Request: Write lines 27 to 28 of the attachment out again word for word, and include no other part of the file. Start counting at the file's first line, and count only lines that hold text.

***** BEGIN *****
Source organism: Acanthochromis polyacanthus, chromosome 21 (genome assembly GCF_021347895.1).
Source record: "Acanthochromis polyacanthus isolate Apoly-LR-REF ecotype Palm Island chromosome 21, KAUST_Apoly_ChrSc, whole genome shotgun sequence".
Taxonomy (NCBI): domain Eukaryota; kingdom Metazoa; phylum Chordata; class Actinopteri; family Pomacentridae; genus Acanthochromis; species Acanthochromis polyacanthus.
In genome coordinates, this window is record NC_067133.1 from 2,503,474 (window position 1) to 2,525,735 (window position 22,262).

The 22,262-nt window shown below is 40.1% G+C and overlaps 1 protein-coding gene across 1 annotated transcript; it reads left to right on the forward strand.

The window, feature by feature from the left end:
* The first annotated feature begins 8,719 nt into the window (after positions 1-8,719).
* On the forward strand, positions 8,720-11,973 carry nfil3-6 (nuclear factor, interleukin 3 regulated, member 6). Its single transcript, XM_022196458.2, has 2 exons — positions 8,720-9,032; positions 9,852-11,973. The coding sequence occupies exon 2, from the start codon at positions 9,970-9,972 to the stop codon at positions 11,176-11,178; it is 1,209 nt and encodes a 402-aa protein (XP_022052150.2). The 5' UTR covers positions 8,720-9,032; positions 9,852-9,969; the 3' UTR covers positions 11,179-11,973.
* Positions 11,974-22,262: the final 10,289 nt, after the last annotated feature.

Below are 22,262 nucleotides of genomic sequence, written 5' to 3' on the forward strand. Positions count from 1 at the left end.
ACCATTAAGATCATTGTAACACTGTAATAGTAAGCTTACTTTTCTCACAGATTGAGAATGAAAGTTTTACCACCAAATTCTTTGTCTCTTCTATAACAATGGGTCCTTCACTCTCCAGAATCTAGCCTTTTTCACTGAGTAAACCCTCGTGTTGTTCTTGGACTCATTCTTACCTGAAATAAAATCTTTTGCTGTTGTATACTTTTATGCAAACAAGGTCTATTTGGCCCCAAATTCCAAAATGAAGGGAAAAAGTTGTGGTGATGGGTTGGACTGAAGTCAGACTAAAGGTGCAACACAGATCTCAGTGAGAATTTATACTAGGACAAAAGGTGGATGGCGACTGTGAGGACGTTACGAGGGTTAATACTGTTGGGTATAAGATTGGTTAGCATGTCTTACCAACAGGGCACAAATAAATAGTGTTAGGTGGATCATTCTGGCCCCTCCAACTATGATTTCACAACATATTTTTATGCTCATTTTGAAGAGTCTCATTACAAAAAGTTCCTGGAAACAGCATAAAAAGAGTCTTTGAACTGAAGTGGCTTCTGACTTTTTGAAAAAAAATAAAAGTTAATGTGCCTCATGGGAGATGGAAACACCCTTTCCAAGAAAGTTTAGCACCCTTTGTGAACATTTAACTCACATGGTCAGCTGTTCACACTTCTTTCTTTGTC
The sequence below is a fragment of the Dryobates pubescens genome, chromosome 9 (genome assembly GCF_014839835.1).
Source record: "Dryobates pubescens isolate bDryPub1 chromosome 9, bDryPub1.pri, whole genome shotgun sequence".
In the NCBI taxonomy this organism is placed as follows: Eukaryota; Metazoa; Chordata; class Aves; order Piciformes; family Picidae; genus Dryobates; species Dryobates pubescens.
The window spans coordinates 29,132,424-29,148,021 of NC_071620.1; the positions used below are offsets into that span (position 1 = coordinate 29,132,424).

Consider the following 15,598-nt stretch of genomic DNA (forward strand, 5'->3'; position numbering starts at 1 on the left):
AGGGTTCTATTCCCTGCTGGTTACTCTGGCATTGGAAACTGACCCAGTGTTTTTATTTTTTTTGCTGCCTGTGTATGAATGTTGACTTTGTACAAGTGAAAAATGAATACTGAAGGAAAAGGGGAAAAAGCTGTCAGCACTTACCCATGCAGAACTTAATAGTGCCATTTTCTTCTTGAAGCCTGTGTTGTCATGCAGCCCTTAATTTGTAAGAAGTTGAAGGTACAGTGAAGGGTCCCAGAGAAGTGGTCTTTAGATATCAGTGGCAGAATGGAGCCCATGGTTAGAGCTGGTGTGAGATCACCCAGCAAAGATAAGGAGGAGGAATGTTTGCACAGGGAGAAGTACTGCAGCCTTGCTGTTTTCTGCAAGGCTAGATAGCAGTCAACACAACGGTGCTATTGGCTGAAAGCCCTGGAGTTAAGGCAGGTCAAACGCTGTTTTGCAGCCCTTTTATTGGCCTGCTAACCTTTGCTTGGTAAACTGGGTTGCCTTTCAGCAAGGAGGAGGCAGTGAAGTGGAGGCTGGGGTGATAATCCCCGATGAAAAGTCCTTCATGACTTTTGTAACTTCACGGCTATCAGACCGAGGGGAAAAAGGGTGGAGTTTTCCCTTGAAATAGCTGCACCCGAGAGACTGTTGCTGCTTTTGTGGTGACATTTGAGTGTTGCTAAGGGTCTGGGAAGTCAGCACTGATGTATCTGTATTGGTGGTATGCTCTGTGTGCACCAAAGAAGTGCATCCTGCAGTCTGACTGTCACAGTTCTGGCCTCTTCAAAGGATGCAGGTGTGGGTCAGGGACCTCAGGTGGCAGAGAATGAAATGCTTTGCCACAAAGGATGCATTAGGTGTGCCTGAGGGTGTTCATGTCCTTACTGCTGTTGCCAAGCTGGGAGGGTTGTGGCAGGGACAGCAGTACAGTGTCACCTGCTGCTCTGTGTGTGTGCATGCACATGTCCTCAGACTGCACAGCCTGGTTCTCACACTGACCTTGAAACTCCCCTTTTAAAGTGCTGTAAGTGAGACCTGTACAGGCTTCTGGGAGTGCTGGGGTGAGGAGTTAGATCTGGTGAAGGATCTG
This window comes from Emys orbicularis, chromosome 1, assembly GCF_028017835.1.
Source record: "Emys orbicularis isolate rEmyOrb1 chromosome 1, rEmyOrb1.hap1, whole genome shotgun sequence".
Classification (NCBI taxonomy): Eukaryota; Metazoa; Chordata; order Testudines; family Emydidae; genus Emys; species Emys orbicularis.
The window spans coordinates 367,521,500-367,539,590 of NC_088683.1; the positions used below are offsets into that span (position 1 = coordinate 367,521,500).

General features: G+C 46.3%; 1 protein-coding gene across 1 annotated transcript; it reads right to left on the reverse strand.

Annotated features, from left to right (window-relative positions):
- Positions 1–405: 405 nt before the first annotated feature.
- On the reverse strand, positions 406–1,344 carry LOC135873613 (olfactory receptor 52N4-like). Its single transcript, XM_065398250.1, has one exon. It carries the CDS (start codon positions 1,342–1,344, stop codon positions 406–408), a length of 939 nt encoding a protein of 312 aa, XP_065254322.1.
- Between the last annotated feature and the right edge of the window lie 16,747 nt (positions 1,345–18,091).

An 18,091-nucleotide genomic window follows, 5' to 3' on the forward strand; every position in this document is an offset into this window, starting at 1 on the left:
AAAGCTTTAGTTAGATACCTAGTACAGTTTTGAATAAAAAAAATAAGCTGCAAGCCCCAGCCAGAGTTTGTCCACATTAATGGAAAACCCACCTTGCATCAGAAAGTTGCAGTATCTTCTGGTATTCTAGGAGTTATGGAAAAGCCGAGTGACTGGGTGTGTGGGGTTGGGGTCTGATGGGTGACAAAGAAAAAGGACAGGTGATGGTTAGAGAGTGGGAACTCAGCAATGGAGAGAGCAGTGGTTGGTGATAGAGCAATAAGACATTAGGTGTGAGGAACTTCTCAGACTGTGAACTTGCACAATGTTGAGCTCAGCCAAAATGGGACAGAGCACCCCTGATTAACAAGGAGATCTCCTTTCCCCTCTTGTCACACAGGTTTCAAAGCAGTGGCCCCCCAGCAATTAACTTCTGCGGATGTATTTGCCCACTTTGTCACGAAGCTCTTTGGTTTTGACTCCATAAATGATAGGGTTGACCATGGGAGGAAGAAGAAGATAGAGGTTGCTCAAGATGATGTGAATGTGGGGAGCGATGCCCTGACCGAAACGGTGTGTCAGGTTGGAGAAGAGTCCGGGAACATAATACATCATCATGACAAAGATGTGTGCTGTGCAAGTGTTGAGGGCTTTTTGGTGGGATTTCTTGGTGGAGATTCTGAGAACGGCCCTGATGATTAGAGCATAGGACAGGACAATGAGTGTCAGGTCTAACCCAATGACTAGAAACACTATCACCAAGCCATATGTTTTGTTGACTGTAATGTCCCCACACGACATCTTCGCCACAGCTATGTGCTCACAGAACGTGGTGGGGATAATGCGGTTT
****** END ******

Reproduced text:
An 18,091-nucleotide genomic window follows, 5' to 3' on the forward strand; every position in this document is an offset into this window, starting at 1 on the left:
AAAGCTTTAGTTAGATACCTAGTACAGTTTTGAATAAAAAAAATAAGCTGCAAGCCCCAGCCAGAGTTTGTCCACATTAATGGAAAACCCACCTTGCATCAGAAAGTTGCAGTATCTTCTGGTATTCTAGGAGTTATGGAAAAGCCGAGTGACTGGGTGTGTGGGGTTGGGGTCTGATGGGTGACAAAGAAAAAGGACAGGTGATGGTTAGAGAGTGGGAACTCAGCAATGGAGAGAGCAGTGGTTGGTGATAGAGCAATAAGACATTAGGTGTGAGGAACTTCTCAGACTGTGAACTTGCACAATGTTGAGCTCAGCCAAAATGGGACAGAGCACCCCTGATTAACAAGGAGATCTCCTTTCCCCTCTTGTCACACAGGTTTCAAAGCAGTGGCCCCCCAGCAATTAACTTCTGCGGATGTATTTGCCCACTTTGTCACGAAGCTCTTTGGTTTTGACTCCATAAATGATAGGGTTGACCATGGGAGGAAGAAGAAGATAGAGGTTGCTCAAGATGATGTGAATGTGGGGAGCGATGCCCTGACCGAAACGGTGTGTCAGGTTGGAGAAGAGTCCGGGAACATAATACATCATCATGACAAAGATGTGTGCTGTGCAAGTGTTGAGGGCTTTTTGGTGGGATTTCTTGGTGGAGATTCTGAGAACGGCCCTGATGATTAGAGCATAGGACAGGACAATGAGTGTCAGGTCTAACCCAATGACTAGAAACACTATCACCAAGCCATATGTTTTGTTGACTGTAATGTCCCCACACGACATCTTCGCCACAGCTATGTGCTCACAGAACGTGGTGGGGATAATGCGGTTT